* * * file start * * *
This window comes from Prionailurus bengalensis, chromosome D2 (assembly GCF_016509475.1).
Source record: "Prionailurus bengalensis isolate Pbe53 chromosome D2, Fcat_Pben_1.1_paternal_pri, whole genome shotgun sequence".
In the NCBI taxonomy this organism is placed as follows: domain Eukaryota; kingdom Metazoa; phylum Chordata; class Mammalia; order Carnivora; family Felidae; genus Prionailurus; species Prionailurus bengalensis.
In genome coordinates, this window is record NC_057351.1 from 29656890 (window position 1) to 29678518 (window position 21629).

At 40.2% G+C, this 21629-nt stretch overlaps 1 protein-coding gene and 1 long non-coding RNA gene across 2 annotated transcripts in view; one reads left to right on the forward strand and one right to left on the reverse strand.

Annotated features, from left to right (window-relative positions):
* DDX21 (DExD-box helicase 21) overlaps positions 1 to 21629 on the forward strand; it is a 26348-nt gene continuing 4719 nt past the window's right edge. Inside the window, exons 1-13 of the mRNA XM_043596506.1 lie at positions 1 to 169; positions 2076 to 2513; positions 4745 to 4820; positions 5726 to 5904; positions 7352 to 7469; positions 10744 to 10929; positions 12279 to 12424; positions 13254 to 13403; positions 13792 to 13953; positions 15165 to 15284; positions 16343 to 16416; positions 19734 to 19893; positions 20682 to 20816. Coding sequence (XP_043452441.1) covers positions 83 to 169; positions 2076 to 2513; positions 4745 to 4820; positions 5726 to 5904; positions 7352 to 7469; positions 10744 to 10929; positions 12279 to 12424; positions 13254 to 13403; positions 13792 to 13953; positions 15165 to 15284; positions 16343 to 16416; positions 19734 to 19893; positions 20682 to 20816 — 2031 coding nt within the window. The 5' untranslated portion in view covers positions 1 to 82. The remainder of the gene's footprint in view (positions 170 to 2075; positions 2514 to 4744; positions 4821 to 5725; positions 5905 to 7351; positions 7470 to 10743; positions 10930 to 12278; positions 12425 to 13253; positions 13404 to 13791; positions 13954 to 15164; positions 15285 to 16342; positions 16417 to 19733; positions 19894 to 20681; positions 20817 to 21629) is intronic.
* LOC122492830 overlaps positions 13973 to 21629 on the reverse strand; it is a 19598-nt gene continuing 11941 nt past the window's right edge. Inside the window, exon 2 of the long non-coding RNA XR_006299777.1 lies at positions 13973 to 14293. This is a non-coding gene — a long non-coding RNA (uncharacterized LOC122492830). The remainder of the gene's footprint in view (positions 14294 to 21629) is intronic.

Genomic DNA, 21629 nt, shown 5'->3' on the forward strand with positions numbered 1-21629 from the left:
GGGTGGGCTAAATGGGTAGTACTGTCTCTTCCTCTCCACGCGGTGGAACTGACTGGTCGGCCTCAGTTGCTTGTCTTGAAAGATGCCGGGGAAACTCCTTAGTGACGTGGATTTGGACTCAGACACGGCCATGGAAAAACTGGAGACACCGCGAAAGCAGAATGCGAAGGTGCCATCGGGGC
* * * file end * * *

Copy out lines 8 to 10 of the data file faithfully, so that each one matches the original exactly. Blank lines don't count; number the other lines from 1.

* LOC122492830 overlaps positions 13973 to 21629 on the reverse strand; it is a 19598-nt gene continuing 11941 nt past the window's right edge. Inside the window, exon 2 of the long non-coding RNA XR_006299777.1 lies at positions 13973 to 14293. This is a non-coding gene — a long non-coding RNA (uncharacterized LOC122492830). The remainder of the gene's footprint in view (positions 14294 to 21629) is intronic.

Genomic DNA, 21629 nt, shown 5'->3' on the forward strand with positions numbered 1-21629 from the left:
GGGTGGGCTAAATGGGTAGTACTGTCTCTTCCTCTCCACGCGGTGGAACTGACTGGTCGGCCTCAGTTGCTTGTCTTGAAAGATGCCGGGGAAACTCCTTAGTGACGTGGATTTGGACTCAGACACGGCCATGGAAAAACTGGAGACACCGCGAAAGCAGAATGCGAAGGTGCCATCGGGGC